I’ll admit something right out of the chute, I tend to get a more excited over imaging news from the more traditional photography side than I do when the news is smartphone-related.
Okay, having said that, I have to also admit, the stuff happening with smartphone photography is getting really cool of late. Thus, I am breaking down this week and I’m going to chat a bit about some of that news in this space. (Feels good to be honest with myself from time to time.)
So then, let me begin with a few tidbits of note before I jump into the real interesting trend worth our attention, that being the Google Modular Phone, and why that’s a really big deal.
We briefly mentioned in a previous piece the pending arrival of the Panasonic CM1 and it’s 1-inch, 20MP CMOS sensor, 28mm, f/2.8 Leica lens with a manual ring to adjust aperture, ISO, focus and shutter speed and 4K video at 15fps. And it’s just .8-inches thick.
That particular product looks like a true picture-taker in the smartphone category as we move from talk of “approaching point-and-shoot quality” to actually surpassing the capabilities of those cameras.
Add the iPhone 6 Plus’ very fast autofocus capability, the fact Samsung’s Galaxy S5 Active can survive dunks underwater and features a 16MP sensor and HTC’s Desire Eye with it’s 22mm-equivalent lens for less selfish selfies and it’s clear to see the category is now ready to play in the deep end of the pool.
However, what Google is doing with the aforementioned Modular Phone, or Project Ara as it is dubbed, might be the tipping point for where the imaging part of the equation is headed in the smartphone world.
While it may not appear on the surface to be a big deal to smartphoneographers – a closer look reveals why this gadget may expedite the imaging capability of the entire smartphone category.
The smartphone ecosystem is currently a fairly tightly controlled world, with just a few hardware manufacturers truly dictating the design, release, and most important, the feature set upgrades of new models. A kind of ‘chokehold’ if you will on innovation within the category.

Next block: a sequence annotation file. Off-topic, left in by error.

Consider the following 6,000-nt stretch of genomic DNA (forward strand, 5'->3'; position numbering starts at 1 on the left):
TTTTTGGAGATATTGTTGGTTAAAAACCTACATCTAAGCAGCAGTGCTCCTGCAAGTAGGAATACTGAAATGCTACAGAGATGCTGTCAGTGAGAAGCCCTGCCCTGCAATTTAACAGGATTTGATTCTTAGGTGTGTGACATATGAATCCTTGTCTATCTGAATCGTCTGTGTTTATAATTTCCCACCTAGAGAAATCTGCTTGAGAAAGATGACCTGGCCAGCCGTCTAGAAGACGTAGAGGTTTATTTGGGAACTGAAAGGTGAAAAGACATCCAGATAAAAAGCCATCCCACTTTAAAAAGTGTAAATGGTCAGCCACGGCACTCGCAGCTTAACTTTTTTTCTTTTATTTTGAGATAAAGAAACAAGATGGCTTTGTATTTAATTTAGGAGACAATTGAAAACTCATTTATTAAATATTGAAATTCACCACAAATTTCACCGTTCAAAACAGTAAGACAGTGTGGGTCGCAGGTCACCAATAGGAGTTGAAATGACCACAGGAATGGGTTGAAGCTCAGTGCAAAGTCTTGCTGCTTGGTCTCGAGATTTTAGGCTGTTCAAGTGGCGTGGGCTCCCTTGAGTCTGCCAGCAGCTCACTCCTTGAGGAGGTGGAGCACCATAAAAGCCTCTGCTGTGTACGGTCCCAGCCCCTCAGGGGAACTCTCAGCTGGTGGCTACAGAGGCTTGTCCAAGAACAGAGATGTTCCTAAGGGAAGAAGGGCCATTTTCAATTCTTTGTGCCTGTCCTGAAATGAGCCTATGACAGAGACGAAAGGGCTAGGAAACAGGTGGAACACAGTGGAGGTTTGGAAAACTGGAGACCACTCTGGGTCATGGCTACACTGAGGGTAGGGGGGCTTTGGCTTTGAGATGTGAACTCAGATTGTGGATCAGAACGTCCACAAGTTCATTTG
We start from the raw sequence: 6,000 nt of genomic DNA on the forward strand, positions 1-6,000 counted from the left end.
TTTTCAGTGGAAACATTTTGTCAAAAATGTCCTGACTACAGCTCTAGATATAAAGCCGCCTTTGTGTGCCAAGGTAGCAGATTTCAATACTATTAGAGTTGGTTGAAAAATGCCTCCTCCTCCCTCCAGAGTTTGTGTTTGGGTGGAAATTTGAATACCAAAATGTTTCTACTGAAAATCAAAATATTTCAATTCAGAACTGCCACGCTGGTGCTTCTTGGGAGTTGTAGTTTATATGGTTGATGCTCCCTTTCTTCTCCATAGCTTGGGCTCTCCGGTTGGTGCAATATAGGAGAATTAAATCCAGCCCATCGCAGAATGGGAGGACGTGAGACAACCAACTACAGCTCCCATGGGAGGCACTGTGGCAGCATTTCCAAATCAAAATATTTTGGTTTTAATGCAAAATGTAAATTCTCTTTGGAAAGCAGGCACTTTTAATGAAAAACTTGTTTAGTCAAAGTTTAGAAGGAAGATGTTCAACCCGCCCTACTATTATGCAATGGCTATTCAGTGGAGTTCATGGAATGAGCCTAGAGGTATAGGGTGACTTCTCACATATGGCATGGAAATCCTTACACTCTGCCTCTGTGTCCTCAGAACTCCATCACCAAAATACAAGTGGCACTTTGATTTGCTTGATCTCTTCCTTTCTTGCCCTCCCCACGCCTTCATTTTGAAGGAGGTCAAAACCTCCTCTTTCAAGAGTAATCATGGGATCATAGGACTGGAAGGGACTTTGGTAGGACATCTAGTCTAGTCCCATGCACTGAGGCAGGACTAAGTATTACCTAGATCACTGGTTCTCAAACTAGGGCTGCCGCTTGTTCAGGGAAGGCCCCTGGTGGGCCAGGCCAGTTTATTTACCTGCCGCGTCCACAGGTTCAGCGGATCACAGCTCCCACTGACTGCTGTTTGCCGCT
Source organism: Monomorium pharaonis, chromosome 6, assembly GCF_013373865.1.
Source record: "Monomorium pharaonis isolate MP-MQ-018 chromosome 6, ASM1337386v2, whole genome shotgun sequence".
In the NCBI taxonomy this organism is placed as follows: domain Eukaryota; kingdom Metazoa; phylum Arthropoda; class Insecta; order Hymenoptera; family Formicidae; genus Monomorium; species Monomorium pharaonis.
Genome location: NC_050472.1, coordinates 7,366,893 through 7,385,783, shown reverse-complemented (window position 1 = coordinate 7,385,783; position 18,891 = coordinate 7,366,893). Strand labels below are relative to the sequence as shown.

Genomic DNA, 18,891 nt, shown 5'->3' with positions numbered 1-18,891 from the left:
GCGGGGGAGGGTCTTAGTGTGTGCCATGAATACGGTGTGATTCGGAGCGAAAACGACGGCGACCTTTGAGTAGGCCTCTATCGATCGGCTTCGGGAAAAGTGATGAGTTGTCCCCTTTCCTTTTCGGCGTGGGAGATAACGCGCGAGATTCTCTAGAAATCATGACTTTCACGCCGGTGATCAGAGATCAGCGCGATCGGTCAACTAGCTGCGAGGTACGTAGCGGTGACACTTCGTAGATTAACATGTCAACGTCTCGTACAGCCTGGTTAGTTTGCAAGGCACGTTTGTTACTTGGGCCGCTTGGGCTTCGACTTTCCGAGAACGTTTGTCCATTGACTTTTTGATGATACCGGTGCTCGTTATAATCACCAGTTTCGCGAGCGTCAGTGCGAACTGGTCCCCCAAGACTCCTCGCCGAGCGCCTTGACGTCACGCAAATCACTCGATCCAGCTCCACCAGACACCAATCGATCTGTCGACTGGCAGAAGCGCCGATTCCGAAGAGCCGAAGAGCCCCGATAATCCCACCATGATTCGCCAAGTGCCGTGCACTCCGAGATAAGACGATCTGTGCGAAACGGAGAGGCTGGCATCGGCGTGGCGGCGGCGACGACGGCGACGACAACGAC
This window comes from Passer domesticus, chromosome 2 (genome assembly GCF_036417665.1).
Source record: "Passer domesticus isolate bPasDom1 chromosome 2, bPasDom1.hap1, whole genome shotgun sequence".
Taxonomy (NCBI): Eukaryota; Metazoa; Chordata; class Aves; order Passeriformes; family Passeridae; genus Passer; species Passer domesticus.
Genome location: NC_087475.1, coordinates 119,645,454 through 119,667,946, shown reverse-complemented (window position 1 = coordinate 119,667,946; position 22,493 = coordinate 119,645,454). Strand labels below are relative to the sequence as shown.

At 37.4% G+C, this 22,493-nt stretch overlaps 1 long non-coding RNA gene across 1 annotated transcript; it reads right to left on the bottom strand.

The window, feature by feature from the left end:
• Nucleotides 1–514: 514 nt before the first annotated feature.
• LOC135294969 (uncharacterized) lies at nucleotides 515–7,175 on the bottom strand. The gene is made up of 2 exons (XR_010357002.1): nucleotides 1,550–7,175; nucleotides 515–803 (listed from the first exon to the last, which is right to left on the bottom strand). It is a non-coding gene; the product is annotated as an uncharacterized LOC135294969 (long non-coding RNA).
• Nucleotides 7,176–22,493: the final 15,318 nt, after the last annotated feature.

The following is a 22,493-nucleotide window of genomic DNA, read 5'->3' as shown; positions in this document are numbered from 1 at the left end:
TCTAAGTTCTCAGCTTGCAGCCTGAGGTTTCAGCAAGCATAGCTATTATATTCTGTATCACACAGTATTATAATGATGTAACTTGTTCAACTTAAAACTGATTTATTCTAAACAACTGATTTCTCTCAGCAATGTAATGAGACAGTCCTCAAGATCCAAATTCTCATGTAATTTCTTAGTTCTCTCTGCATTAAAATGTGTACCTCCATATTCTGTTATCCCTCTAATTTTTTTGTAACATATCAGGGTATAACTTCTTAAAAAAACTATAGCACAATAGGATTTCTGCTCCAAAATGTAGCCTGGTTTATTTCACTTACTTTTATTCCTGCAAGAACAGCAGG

Just to gain a bit of insight into Google’s thinking here, a quick visit to the Project Ara page is quite revealing as it states:
The smartphone is one of the most empowering and intimate objects in our lives. Yet most of us have little say in how the device is made, what it does, and how it looks. And 5 billion of us don’t have one. What if you could make thoughtful choices about exactly what your phone does, and use it as a creative canvas to tell your own story? Introducing Project Ara. Designed exclusively for 6 billion people.
Provocative stuff for sure.
A smartphones’ imaging capability is now high on the list of desired features for the consumer. However, as stated earlier, the tightly controlled ecosystem includes smartphone camera innovation being limited within that closed platform system. Any new imaging capabilities being introduced need to adhere to various constraints, both technical and physical, of each manufacturers new phones, not to mention additional ‘bargaining’ constraints.
Suffice it to say, this has handcuffed many third-party developers enthusiasm to pursue smartphone camera innovation.
It would appear to us that the Google Project Ara changes all this, potentially taking smartphone imaging innovation into the fast lane as the current one-size-fits-all development strategy becomes passé. Perhaps you only want to upgrade the camera in your smartphone – wouldn’t a modular concept allow for you to do exactly that? And, more importantly, wouldn’t a third-party imaging tech company approach Google first to allow you to do exactly that?
At the risk of sounding repetitive…. provocative stuff for sure.